|A1||3/3/1969||The Goin’s Great||2:24|
|A2||3/3/1969||Take It From One Who Knows||2:54|
|A3||6/3/1969||This Guy’s In Love With You||3:26|
|A4||4/3/1968||Break My Mind||2:45|
|A5||3/3/1969||In This Crowded World||3:49|
|B1||3/3/1969||The Impossible Dream||2:39|
|B2||4/3/1968||Bein’ Natural Bein’ Me||2:38|
|B3||6/3/1969||What Became Of Me?||2:54|
|B4||6/3/1969||I Have Dreamed||3:00|
|B5||3/3/1969||I Have But One Life To Live||2:39|
TOP TWO TRACKS
This Guy’s In Love With You: One of Sammy’s best ever recordings, with a Ray Brown bass intro and Sammy in an effervescent finger-snapping mood, what more could you ask for? Having fallen in love with Burt Bacharach and Hal David’s tune while in London in Golden Boy, Sammy had George Rhodes write an arrangement which he famously performed live on the BBC show Dee Time in September 1968. As soon as he returned to the States in October, he recorded the song in the studio, but for some reason it didn’t meet his standards and the recording wasn’t released (until 2004). He tried it again in March 1969 and liked the result better; the second effort is what is on The Goin’s Great.
In This Crowded World: Sammy is in outstanding voice on this little-known but exceptional cut, for which Richard Wess provides an uptempo bossa nova beat. The beautiful melody and clever lyrics are the work of Mel Mandel and Norman Sachs, a writing team responsible for the musicals After You, Mr. Hyde in 1968, My Old Friends in 1979, and an abortive attempt to bring Marvel’s Captain America to the Broadway stage in the 1980s. Surely one of the few songs in popular music history to namedrop author O. Henry, who died in 1910 and was known for his short stories with surprising endings.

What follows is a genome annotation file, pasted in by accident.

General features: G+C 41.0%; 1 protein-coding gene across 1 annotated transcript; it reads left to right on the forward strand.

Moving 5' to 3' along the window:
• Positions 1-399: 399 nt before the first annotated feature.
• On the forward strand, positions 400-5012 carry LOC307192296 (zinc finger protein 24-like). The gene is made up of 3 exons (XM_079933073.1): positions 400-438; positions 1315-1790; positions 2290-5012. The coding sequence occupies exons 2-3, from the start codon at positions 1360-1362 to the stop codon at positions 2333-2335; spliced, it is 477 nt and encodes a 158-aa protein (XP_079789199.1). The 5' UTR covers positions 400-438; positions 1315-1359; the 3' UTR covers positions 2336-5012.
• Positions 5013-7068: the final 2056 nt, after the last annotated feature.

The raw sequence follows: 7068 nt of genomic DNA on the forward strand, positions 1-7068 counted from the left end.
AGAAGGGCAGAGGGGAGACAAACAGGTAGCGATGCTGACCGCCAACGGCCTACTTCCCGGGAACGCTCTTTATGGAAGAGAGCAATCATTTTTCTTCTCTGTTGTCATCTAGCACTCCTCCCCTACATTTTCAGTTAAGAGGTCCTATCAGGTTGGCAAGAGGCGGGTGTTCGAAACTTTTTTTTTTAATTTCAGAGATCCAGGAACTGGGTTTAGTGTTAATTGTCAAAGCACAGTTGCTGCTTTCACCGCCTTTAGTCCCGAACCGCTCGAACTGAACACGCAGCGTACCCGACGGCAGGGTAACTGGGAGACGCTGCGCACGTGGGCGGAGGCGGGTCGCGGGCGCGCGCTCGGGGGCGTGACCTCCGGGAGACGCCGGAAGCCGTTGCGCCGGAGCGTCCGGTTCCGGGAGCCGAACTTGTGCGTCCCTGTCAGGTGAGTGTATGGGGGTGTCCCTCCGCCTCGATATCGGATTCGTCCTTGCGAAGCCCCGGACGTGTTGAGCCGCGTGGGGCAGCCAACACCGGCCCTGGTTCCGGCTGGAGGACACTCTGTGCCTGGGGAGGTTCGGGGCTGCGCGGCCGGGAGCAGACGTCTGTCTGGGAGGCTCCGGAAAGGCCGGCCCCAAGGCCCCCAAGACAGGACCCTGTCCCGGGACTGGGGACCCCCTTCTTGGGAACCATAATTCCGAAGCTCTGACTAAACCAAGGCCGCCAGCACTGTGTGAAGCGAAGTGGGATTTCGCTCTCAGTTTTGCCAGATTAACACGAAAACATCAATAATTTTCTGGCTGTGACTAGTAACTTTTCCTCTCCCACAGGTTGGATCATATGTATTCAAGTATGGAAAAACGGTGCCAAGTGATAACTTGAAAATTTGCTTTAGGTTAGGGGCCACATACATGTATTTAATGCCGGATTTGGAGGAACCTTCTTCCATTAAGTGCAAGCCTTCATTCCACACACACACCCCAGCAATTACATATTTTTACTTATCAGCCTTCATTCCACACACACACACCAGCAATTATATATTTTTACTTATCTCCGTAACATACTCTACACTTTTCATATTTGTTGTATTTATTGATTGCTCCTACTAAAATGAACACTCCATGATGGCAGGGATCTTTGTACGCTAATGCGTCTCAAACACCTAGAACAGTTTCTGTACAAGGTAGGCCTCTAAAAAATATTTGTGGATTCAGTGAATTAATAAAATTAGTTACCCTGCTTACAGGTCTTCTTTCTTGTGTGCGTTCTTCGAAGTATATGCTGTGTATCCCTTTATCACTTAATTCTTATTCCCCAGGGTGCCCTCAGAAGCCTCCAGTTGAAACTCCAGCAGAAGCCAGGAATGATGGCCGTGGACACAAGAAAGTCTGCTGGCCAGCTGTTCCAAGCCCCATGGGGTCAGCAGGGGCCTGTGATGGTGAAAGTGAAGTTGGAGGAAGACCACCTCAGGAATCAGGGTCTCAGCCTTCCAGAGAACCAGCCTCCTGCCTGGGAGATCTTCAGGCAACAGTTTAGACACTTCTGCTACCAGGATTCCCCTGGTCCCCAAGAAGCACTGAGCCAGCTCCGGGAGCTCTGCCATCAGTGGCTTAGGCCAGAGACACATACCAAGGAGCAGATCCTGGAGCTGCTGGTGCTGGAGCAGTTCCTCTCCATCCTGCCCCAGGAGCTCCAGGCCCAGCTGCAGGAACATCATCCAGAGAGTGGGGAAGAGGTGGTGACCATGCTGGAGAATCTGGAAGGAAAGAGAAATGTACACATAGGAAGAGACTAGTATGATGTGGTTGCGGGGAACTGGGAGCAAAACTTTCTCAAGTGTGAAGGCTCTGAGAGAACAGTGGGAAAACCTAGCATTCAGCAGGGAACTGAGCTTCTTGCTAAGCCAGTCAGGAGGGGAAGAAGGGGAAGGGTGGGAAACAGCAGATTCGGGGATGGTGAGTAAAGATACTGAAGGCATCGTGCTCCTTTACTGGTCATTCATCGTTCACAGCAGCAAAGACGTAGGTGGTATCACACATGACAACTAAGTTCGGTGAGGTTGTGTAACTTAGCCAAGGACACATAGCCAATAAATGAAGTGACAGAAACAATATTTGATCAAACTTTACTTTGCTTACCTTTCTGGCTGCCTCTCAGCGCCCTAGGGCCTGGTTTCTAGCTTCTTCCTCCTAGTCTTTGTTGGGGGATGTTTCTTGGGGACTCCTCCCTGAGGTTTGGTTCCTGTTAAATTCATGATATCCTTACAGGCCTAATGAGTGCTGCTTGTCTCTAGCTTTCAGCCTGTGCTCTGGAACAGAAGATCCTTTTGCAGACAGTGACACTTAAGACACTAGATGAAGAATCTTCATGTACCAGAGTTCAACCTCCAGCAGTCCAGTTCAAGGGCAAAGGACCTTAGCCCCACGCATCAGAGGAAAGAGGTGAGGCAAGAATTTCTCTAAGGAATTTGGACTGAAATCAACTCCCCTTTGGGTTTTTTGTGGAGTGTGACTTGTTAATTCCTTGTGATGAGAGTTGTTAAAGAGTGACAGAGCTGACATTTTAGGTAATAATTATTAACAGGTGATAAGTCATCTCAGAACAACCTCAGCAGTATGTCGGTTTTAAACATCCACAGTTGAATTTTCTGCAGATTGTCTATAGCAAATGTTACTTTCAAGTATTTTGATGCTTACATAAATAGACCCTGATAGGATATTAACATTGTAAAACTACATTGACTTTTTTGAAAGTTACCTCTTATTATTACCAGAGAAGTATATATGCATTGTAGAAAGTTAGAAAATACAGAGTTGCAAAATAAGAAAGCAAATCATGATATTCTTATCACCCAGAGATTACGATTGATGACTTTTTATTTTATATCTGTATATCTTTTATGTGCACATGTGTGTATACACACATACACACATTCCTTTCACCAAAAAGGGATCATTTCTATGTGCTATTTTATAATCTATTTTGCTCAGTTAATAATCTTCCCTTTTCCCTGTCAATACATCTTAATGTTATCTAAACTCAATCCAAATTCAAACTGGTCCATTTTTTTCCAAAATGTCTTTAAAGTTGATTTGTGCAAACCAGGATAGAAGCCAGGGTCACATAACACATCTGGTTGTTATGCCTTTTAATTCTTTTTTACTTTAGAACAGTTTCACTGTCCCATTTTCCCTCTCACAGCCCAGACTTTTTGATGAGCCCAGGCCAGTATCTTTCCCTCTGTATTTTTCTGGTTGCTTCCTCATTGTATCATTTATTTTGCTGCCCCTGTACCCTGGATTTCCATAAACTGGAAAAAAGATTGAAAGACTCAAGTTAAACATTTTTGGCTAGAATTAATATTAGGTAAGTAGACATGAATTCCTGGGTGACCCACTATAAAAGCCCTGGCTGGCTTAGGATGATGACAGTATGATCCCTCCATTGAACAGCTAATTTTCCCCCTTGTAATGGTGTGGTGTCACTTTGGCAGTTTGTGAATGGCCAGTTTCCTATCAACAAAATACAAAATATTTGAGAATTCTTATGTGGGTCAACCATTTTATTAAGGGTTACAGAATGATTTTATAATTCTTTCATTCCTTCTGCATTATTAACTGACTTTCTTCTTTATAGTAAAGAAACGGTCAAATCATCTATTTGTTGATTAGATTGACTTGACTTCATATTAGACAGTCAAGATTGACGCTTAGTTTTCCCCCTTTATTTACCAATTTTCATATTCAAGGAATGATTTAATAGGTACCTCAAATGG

What Became of Me?: When Producer Hillard Elkins agreed to halt the run of Golden Boy on Broadway in 1966, he did so on the proviso that Sammy would later headline a run of the show in London’s West End. The new production opened in June 1968 and the original songwriters Charles Strouse and Lee Adams wrote a brand new song to dramatically close the show: “What Became Of Me?” Sammy performs the song with a mix of both introspection and gusto – one can just imagine Londoners departing the Palladium having had their socks blown off.
Break My Mind: Originally intended by songwriter John D. Loudermilk as a song for the Allman Brothers Band, it was a hit for George Hamilton IV in 1967 and was quickly covered by just about everyone in the rock and country world. Recorded in March of 1968, this was the first song arranged for Sammy by Mike Post, who was otherwise busy creating hits with Sammy’s Reprise stablemates The First Edition. Post would bring a taste of country/rock to this recording, which Sammy seems to dig. Oddly, either Post or Sammy decided to change the song’s lyrics from ‘a babbling fool behind’ to ‘a lovesick fool behind’.
- This album received an official reissue by Collector’s Choice in the US.
- It is unfortunately not available for download, nor is available on streaming platforms. Some individual tracks may be available on downloadable compilations.
|2004||The Goin’s Great
Collector’s Choice Music CCM-498
Official reissue. Excellent liner notes from James Ritz. Unfortunately, the cover design replaces the original font used for the title with another font altogether.